Since the MR2200ac is sold separately, you’ll have to pair units together to create a mesh network. Fortunately, doing so is easy using either the excellent DS router app (iOS and Android) or the equally excellent Synology Router Management (SRM) via the web interface. The DS router app and SRM are chock-full of features and can be quite daunting at first. However, menus are clearly labeled and intuitive to navigate through.
The MR2200ac also has the richest suite of features including real-time traﬃc monitoring, guest networks, port forwarding, dynamic DNS, VPN, parental controls, and more. Its parental control feature, called Safe Access, is particularly impressive. Apart from filters, schedules, and blacklists, parents can even allocate quotas and let their children manage their own internet usage. On top of that, it is also one of the world’s first routers to support the WPA3 security standard. So rich is its feature set that it will even put most traditional routers to shame.
Unfortunately, the MR2200ac’s performance doesn’t match up. Despite being an AC2200 tri-band system, the MR2200ac recorded the lowest transfer speeds in our tests. Its mesh performance, in particular, was disappointing. On the bright side, real-world usage such as web browsing and video streaming was very serviceable. We found it more than suﬃcient for web browsing, and even streaming YouTube and Netflix at high resolution wasn’t an issue, though initial buﬀering times were a tad longer than what we would have liked.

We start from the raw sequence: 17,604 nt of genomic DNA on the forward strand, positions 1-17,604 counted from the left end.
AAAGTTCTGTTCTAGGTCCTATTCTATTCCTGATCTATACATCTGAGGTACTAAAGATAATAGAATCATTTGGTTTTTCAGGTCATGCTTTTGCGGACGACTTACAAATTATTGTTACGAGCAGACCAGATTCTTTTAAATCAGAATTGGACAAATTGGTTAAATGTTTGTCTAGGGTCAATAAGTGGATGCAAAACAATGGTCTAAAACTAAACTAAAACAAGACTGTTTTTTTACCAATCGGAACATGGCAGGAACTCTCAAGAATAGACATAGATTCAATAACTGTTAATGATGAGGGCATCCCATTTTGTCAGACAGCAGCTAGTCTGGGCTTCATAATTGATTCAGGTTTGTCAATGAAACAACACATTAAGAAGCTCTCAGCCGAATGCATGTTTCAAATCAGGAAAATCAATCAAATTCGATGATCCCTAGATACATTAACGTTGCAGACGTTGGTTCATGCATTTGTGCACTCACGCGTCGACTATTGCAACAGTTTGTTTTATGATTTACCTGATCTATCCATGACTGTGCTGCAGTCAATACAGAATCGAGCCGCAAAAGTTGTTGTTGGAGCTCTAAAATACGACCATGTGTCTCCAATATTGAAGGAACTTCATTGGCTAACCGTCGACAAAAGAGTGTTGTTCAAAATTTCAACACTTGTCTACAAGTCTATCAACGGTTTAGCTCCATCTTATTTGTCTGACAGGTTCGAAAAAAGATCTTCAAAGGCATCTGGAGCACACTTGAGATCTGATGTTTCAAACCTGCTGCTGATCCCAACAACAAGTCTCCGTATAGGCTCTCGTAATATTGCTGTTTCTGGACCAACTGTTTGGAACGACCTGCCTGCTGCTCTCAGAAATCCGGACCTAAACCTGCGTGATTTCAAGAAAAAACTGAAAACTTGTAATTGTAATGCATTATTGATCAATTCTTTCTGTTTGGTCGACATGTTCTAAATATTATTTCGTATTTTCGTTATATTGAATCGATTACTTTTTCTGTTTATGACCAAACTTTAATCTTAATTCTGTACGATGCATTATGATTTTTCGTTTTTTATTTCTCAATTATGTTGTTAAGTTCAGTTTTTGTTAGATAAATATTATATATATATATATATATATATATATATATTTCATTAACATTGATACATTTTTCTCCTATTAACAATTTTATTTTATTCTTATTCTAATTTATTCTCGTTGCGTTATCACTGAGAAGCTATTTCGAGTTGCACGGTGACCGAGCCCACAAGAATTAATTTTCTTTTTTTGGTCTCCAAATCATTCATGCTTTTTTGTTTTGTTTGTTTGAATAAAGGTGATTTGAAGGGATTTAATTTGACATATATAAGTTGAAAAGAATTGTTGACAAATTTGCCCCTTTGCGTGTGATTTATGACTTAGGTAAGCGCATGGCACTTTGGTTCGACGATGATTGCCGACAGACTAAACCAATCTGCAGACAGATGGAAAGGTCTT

The MR2200ac is the only system to have a working USB port.
The DS router app is so powerful it even lets you monitor the performance of individual nodes.
PICTURE 123RF, SYNOLOGY
TPLINK DECO M9 PLUS
The Deco M9 Plus is TP-Link’s flagship mesh networking system. It is unique amongst its rivals in that it can also act as a smart home hub too. Like its rivals, it sells in a pack of two, but amazingly, each node is just the size of large hockey puck measuring 14.4cm in diameter and just a little over 6cm tall. It’s so small that it will easily fit in the palm of your hands.
As mentioned, the Deco M9 Plus has smart home capabilities. Specifically, it supports Bluetooth 4.2 and Zigbee, allowing it to act as a controller for compatible smart devices. It also works with Amazon Alexa, so you can issue voice commands if you have an Alexa-enabled smart speaker connected to your network. The Deco M9 Plus also supports the free online rules platform IFTTT, which enables users to set up rules to manage their smart devices and sensors. With this, users can create handy rules like turning on the lights whenever a motion sensor is set oﬀ.